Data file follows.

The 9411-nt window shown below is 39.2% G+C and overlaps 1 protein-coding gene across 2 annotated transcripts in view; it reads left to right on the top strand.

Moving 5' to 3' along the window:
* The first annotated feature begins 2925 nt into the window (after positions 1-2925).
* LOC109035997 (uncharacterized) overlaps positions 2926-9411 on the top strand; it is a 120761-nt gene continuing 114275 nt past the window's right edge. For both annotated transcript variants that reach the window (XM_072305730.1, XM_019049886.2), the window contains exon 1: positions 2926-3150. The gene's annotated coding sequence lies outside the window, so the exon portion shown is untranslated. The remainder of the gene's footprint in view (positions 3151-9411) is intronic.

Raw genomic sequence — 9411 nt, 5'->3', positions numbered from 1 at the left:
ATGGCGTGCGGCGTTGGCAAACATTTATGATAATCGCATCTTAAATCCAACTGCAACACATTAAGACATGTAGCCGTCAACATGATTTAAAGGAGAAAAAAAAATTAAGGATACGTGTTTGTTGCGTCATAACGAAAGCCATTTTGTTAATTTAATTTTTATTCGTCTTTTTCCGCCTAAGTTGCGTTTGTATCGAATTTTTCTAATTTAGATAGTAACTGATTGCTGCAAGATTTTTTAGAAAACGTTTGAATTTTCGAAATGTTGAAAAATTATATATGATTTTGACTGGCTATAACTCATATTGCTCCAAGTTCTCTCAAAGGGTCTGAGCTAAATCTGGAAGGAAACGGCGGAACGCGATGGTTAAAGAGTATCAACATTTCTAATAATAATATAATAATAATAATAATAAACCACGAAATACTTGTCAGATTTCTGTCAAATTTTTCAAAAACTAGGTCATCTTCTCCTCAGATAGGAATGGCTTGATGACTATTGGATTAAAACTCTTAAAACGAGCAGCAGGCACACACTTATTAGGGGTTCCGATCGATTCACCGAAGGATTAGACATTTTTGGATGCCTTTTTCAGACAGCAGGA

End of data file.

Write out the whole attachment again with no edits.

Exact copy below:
The 9411-nt window shown below is 39.2% G+C and overlaps 1 protein-coding gene across 2 annotated transcripts in view; it reads left to right on the top strand.

Moving 5' to 3' along the window:
* The first annotated feature begins 2925 nt into the window (after positions 1-2925).
* LOC109035997 (uncharacterized) overlaps positions 2926-9411 on the top strand; it is a 120761-nt gene continuing 114275 nt past the window's right edge. For both annotated transcript variants that reach the window (XM_072305730.1, XM_019049886.2), the window contains exon 1: positions 2926-3150. The gene's annotated coding sequence lies outside the window, so the exon portion shown is untranslated. The remainder of the gene's footprint in view (positions 3151-9411) is intronic.

Raw genomic sequence — 9411 nt, 5'->3', positions numbered from 1 at the left:
ATGGCGTGCGGCGTTGGCAAACATTTATGATAATCGCATCTTAAATCCAACTGCAACACATTAAGACATGTAGCCGTCAACATGATTTAAAGGAGAAAAAAAAATTAAGGATACGTGTTTGTTGCGTCATAACGAAAGCCATTTTGTTAATTTAATTTTTATTCGTCTTTTTCCGCCTAAGTTGCGTTTGTATCGAATTTTTCTAATTTAGATAGTAACTGATTGCTGCAAGATTTTTTAGAAAACGTTTGAATTTTCGAAATGTTGAAAAATTATATATGATTTTGACTGGCTATAACTCATATTGCTCCAAGTTCTCTCAAAGGGTCTGAGCTAAATCTGGAAGGAAACGGCGGAACGCGATGGTTAAAGAGTATCAACATTTCTAATAATAATATAATAATAATAATAATAAACCACGAAATACTTGTCAGATTTCTGTCAAATTTTTCAAAAACTAGGTCATCTTCTCCTCAGATAGGAATGGCTTGATGACTATTGGATTAAAACTCTTAAAACGAGCAGCAGGCACACACTTATTAGGGGTTCCGATCGATTCACCGAAGGATTAGACATTTTTGGATGCCTTTTTCAGACAGCAGGA